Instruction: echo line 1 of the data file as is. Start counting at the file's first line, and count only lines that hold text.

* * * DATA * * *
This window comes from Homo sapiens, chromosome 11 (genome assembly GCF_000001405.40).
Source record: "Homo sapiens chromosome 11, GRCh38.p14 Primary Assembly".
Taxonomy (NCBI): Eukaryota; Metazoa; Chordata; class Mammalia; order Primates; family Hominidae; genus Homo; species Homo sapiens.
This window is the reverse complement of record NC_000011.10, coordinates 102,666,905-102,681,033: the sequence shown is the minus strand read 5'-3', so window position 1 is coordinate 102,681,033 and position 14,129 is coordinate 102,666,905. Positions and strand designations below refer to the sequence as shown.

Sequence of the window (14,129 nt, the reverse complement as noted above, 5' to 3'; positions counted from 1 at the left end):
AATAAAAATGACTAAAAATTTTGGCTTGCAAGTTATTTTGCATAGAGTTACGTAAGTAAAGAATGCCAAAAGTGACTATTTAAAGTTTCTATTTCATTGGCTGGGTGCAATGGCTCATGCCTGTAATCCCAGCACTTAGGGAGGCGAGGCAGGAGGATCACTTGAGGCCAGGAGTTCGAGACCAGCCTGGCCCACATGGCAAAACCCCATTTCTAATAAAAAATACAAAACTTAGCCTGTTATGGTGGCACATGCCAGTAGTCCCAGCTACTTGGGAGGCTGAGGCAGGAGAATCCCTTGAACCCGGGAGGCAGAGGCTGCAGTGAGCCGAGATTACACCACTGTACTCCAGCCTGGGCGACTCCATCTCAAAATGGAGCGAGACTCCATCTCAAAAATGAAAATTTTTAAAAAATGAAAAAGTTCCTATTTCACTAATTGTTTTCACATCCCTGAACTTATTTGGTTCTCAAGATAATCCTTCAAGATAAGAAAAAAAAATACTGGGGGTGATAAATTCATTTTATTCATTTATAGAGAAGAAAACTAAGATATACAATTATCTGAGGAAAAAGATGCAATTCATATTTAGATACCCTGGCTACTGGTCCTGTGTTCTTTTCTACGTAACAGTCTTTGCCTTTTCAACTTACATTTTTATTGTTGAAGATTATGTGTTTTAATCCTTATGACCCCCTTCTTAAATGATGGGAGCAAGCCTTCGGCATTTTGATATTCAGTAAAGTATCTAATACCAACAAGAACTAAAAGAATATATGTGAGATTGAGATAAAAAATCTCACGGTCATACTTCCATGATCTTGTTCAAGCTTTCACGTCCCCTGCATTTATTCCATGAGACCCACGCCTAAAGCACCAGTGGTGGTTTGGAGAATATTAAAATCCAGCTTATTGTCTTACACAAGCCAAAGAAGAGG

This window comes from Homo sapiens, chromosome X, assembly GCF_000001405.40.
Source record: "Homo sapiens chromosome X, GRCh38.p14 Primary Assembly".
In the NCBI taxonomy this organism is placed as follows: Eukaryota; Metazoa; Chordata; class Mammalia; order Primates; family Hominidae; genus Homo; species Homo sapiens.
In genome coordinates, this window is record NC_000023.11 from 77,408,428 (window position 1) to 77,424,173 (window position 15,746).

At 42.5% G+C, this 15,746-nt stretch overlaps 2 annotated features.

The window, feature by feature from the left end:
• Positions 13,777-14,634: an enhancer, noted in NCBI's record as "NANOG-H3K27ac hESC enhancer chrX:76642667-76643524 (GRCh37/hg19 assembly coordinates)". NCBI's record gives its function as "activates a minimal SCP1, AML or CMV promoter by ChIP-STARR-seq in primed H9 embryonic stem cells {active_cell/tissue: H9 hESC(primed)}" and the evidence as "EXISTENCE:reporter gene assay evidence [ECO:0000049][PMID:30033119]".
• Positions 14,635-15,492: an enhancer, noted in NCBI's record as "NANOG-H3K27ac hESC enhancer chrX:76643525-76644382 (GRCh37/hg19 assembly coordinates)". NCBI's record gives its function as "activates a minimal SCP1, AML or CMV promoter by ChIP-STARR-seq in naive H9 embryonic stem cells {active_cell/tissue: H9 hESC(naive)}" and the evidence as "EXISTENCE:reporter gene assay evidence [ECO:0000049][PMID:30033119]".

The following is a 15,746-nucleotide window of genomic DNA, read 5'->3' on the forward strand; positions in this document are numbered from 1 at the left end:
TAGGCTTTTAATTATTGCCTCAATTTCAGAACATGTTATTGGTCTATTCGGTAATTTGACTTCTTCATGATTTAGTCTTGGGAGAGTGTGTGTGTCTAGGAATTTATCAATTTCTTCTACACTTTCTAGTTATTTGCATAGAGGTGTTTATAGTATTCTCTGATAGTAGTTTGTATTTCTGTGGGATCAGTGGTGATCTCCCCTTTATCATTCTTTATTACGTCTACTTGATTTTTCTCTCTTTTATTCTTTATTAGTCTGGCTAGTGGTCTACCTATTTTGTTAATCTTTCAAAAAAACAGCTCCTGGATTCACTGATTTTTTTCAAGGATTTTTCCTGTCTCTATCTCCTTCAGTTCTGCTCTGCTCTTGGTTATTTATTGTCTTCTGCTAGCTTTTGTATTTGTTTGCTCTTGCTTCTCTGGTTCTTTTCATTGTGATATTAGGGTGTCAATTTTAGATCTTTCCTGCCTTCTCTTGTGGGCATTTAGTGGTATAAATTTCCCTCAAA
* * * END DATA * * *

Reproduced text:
This window comes from Homo sapiens, chromosome 11 (genome assembly GCF_000001405.40).